Reward Able Teachers

3 May

If we do not recognise good teaching in our school classrooms, we will lose the best teachers to the growing number of coaching institutes

Growing up studying in classes of 50 or 60 students, then teaching groups ranging from 300 to even a thousand, my experience matches what current research says — that class sizes have nothing to do with learning and achievement in the classroom.

Then, what is it that makes it so difficult for teachers to achieve good quality learning in a classroom when it has been noticed that the same teachers achieve miracles in tuition classes? Earlier, it was thought that having more students slowed down a teacher. But that is clearly not the case, especially with the support of new technologies. The clear success of coaching classes in Kota and other centres shows  that learning objectives can be achieved in large groups. A lot of learning is achieved in massive groups led by ‘motivational’ speakers too. Most religious instruction, as shown on television, also involves large groups — all listening with rapt attention.

Then, what is it about the current school system that seems to actually slow down achievement? Why is it that the school classroom is a less productive environment than a coaching classroom? Even the method of instruction is almost similar to that in the large coaching classes. The first difference an educator will note is that the learning objectives are more crisply defined in coaching classes — all they have to deliver is better marks in a predictable testing pattern. Schools have the burden of all-round education with multiple objectives that is supposed to nurture the individual talents of the child. Yet our schools are tested on student achievement when they are compared with other schools across the world. Vilified for teaching to examinations, pressurised by parents to deliver value measured in marks and yet tasked with building values, skills and attitudes. The schools are in a bind.

It is said about the management of corporations that larger and older corporations suffer a slowdown in growth due to ‘treacle-isation’ of their processes and people. Schools too suffer a bit of that as teachers and administrators become set in their ways and are unable to maintain the balance between innovative energy and school discipline. Just as in other organisations where process and discipline get precedence, office politics begins to fester and grow. Administration becomes a burden, rather than a record of achievements, and work boundaries become a sensitive issue. Once that happens to a school, it is a hard task to enthuse teachers to pour their all into student achievement.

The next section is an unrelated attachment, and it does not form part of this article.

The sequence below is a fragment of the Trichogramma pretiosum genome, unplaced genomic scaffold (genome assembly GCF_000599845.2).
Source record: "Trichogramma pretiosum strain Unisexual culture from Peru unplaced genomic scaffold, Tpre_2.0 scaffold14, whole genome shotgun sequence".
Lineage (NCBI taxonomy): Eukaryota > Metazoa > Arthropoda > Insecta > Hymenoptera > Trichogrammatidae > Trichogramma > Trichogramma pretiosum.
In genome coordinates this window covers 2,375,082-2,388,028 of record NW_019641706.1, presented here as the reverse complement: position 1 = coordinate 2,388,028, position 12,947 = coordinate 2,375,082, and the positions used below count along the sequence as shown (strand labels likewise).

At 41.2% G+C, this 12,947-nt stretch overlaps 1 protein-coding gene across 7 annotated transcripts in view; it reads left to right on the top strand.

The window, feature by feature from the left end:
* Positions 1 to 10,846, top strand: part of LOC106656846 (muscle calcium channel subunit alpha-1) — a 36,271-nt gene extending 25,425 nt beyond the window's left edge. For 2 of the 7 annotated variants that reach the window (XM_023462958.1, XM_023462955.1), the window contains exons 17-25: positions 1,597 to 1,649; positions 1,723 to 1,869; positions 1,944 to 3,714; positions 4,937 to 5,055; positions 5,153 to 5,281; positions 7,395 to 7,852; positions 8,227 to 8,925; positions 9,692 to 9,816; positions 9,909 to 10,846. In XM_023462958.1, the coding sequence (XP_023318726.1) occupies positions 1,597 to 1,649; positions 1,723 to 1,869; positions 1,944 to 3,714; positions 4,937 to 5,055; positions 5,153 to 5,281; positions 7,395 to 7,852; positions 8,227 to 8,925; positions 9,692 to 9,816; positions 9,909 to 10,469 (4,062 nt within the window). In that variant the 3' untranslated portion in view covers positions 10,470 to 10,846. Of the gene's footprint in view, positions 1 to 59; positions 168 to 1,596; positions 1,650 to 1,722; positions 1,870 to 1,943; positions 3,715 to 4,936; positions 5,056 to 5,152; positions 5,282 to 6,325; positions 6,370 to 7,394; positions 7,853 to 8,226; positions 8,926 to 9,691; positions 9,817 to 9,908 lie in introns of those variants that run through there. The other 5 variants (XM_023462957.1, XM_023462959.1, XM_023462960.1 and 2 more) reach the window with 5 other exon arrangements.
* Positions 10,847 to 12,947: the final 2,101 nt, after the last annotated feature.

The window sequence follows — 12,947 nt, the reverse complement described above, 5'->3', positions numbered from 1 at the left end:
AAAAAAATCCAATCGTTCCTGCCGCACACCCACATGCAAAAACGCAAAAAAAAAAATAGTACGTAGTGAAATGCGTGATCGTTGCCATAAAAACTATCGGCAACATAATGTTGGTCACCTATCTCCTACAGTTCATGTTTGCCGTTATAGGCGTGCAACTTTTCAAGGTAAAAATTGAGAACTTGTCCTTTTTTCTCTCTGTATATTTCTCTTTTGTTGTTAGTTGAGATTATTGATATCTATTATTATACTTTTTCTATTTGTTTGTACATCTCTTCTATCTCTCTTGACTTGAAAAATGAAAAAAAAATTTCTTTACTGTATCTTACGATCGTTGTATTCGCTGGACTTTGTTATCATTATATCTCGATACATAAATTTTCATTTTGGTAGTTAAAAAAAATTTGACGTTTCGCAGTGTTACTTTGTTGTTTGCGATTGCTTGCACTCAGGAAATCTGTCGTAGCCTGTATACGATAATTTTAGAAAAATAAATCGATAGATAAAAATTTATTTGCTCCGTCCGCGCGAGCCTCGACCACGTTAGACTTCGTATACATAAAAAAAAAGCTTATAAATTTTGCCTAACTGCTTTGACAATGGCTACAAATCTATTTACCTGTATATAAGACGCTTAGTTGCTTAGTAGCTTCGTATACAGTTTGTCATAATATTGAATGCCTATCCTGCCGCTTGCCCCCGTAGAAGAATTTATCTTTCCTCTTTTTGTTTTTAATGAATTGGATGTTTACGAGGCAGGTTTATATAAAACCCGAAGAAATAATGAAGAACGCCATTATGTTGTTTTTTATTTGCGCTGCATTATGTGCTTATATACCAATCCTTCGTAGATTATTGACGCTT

And, to what end should they even do so? Teaching feels like a thankless job sometimes, often repetitive with very little pay. Teaching conditions and pay structures are far clearer in the coaching school systems.

There is also a very clear sense of achievement measured in admissions to the medical or engineering colleges. And a very real chance that the teacher might become a star, a name and cutout on a billboard, as we see in the town of Kota that specialises in coaching and mass tutorials. School teachers almost never become stars. Their efforts are rarely recognised or celebrated. Students rarely seek admission to a school (or move into a town) for the sake of that one teacher. Schools are designed around the collective, not the individual, performer.

It is also rather sad that in this day and age we still measure performance by inputs — which are stipulated or inflexible, or even outputs over which one has only partial control. If a school manages to admit only clever students, then obviously the achievement levels are higher. Not just examination results, all-round achievement is also easier to demonstrate with supportive home structures that foster extra-curricular performance. Most importantly, teachers have more fun with bright children and enjoy teaching more — though some will argue that teaching slower students and seeing a transformation is more satisfying. That is true, and at the core of achievement. Bright or slow students apart, all teachers are motivated by this moment of impact when the light comes on.  All good schools and all good teaching is about transformation. But nothing in school systems is about this change. Schools are designed for stability, discipline, respect, segregation by age, fixed lessons, set textbooks and known examination patterns.

If all good learning is about this movement from darkness to light, it is also true that the path is shown by good teachers. Research proves that the biggest contribution to school achievement is by teachers and head-teachers. The challenge for us is to make school fun for them, to give them clear goals and to reward them for the value they add. We need to find ways to help teachers to grow in their profession and find the recognition for the value they add, lest we lose the best ones to coaching and tuition schools.

The writer is an education strategy consultant who has lived, worked and taught in London for over a decade. She is now based in New Delhi.

This was published in the Pioneer on Thursday, May 4, 2012. Link here:


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